Introducing The Next Generation Of Leaders And Thinkers

A Glimpse Into The Anxious Mind


When I came back home late last night, my parents were still out. I wanted to call and tell them that I was home safely, so I dialed my mother’s number. She didn’t pick up, so I called my father next, but his phone was off. A healthy mind would assess the situation logically, like such: my parents usually go out with their friends at this time in a loud environment. My mom doesn’t keep an eye on her phone most of the time and my dad has been out all day, meaning that his phone probably ran out of charge.

Instead, my anxious mind decided that they were both in danger or that something terrible happened. Horrible thoughts of car accidents and bad news started rushing through my mind. My heart started racing, my palms got sweatier, and my mouth ran dry. I became nauseous and tense. My anxiety was feeding off of my terrible thoughts. I am an only child, so the fact I had no one to share my worries with made it worse. I couldn’t reach them for a full hour, and it might have been longer if I hadn’t contacted their friend and asked if she knew where they were.

I even started to make links to unrelated things that happened earlier, like listening to the song “Another One Bites the Dust”. I thought they were all hints from the universe leading up to something terrible, when they were entirely and logically coincidental. When I was finally able to reach my parents, I was still shaken and my thoughts had gone beyond my grasp. I went into a dark state of mind for the rest of the night simply because someone didn’t pick up the phone.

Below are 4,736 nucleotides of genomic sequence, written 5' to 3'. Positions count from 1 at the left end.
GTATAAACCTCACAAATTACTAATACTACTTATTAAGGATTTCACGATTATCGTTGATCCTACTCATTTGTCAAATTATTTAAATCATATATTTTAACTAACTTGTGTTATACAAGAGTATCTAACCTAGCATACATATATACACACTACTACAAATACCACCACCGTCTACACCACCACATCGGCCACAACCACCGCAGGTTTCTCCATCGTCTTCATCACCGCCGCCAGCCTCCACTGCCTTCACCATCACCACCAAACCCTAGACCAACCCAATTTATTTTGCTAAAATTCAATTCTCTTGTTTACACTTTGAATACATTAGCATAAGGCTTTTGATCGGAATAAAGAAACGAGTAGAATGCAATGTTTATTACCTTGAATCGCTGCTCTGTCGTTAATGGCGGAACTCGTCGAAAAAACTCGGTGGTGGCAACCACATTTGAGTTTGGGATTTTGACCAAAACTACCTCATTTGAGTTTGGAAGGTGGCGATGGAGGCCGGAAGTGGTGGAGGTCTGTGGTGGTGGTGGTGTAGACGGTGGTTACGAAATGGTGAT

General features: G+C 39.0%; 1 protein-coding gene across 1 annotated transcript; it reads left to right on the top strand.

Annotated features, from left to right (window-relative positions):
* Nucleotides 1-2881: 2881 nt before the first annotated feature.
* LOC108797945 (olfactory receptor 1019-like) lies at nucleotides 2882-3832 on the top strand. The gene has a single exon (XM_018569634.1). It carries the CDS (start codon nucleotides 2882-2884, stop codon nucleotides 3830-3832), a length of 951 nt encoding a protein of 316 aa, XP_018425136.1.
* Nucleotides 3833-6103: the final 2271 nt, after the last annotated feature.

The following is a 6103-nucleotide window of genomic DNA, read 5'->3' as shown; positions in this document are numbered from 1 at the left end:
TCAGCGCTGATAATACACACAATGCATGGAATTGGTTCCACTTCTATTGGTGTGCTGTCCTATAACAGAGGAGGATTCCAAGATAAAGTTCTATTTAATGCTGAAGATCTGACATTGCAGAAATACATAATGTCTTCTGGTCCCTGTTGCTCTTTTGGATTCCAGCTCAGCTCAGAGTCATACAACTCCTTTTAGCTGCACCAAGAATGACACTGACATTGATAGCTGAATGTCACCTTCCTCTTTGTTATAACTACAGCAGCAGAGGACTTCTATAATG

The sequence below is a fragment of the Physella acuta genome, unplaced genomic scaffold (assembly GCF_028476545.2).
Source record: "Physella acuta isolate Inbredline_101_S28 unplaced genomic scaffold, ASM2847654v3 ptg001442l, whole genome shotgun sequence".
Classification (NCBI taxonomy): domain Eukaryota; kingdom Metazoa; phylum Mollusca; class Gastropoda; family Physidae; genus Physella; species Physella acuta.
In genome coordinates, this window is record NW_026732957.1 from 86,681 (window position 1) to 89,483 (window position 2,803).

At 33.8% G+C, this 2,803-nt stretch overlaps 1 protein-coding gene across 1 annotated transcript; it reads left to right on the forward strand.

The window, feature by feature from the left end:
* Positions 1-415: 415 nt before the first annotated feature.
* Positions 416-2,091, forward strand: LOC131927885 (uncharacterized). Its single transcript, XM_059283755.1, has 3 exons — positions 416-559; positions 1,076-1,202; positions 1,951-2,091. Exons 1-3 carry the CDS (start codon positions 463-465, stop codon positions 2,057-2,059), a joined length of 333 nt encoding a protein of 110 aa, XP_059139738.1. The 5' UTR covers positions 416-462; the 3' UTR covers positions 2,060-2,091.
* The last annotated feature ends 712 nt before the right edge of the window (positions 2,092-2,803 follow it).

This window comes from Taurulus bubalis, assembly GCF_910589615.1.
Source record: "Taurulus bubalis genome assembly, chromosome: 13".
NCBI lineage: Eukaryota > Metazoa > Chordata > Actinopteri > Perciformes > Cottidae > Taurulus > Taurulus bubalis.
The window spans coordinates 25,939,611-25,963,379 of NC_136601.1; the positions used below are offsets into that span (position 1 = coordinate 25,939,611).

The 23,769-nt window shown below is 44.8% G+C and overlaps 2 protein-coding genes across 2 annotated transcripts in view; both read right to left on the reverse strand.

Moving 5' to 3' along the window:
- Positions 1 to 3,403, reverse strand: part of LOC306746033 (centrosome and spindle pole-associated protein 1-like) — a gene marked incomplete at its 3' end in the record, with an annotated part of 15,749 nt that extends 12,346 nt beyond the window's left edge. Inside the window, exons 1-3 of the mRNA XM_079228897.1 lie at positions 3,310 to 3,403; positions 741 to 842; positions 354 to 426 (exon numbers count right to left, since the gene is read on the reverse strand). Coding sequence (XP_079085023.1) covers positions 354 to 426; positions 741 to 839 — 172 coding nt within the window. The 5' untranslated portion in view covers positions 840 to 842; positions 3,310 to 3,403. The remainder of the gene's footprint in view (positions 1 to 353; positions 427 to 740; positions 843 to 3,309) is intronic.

This might seem ridiculous to some, but completely understandable to others. If you don’t understand why I reacted that way, it is because I cannot help it. During an anxiety attack, or other smaller anxious moments, the brain activity is a lot higher than usual. Anxiety is important because it keeps our fight or flight response sharp, but a brain diagnosed with generalised anxiety disorder often feels too much anxiety, which can hinder the normal thought and activity process.

According to Pfizer, up to 1 in 4 adults will have an anxiety disorder in their lifetime, meaning that it is very common. Some people might not even know they suffer from the disorder, this makes it harder to deal with, despite the many ways one can try. If the signs above sound like you or someone you know, it is best to see a professional to help control the anxiety. Organization of thoughts and tasks, diaries, deep breathing, and meditation are some of the most effective ways that could ease the anxious mind.


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